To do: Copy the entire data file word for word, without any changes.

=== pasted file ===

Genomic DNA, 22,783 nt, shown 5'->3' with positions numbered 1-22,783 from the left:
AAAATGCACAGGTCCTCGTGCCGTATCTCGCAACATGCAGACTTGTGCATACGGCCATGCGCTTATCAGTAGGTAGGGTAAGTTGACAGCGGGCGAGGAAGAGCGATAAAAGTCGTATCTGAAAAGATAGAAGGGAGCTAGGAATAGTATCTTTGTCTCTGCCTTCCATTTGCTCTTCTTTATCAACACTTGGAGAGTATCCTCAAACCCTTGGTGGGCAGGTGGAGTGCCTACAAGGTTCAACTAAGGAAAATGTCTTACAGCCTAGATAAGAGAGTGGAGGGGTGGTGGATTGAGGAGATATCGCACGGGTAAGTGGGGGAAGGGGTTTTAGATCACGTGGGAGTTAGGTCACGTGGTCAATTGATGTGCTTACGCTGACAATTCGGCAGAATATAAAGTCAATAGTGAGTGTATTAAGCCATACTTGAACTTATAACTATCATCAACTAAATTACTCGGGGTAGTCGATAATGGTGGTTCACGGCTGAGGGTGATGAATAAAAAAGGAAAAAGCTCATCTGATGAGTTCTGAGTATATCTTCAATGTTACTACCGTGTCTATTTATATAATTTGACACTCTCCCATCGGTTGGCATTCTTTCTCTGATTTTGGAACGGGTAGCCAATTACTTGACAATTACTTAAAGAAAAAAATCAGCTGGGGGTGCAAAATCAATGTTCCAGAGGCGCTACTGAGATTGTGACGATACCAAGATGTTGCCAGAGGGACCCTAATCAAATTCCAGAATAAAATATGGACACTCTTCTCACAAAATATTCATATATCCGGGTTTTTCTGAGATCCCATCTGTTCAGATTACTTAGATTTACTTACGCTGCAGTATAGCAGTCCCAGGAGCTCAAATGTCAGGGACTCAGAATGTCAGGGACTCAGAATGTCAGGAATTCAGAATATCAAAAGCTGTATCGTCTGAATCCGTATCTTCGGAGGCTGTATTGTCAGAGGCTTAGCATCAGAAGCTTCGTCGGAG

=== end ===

Genomic DNA, 22,783 nt, shown 5'->3' with positions numbered 1-22,783 from the left:
AAAATGCACAGGTCCTCGTGCCGTATCTCGCAACATGCAGACTTGTGCATACGGCCATGCGCTTATCAGTAGGTAGGGTAAGTTGACAGCGGGCGAGGAAGAGCGATAAAAGTCGTATCTGAAAAGATAGAAGGGAGCTAGGAATAGTATCTTTGTCTCTGCCTTCCATTTGCTCTTCTTTATCAACACTTGGAGAGTATCCTCAAACCCTTGGTGGGCAGGTGGAGTGCCTACAAGGTTCAACTAAGGAAAATGTCTTACAGCCTAGATAAGAGAGTGGAGGGGTGGTGGATTGAGGAGATATCGCACGGGTAAGTGGGGGAAGGGGTTTTAGATCACGTGGGAGTTAGGTCACGTGGTCAATTGATGTGCTTACGCTGACAATTCGGCAGAATATAAAGTCAATAGTGAGTGTATTAAGCCATACTTGAACTTATAACTATCATCAACTAAATTACTCGGGGTAGTCGATAATGGTGGTTCACGGCTGAGGGTGATGAATAAAAAAGGAAAAAGCTCATCTGATGAGTTCTGAGTATATCTTCAATGTTACTACCGTGTCTATTTATATAATTTGACACTCTCCCATCGGTTGGCATTCTTTCTCTGATTTTGGAACGGGTAGCCAATTACTTGACAATTACTTAAAGAAAAAAATCAGCTGGGGGTGCAAAATCAATGTTCCAGAGGCGCTACTGAGATTGTGACGATACCAAGATGTTGCCAGAGGGACCCTAATCAAATTCCAGAATAAAATATGGACACTCTTCTCACAAAATATTCATATATCCGGGTTTTTCTGAGATCCCATCTGTTCAGATTACTTAGATTTACTTACGCTGCAGTATAGCAGTCCCAGGAGCTCAAATGTCAGGGACTCAGAATGTCAGGGACTCAGAATGTCAGGAATTCAGAATATCAAAAGCTGTATCGTCTGAATCCGTATCTTCGGAGGCTGTATTGTCAGAGGCTTAGCATCAGAAGCTTCGTCGGAG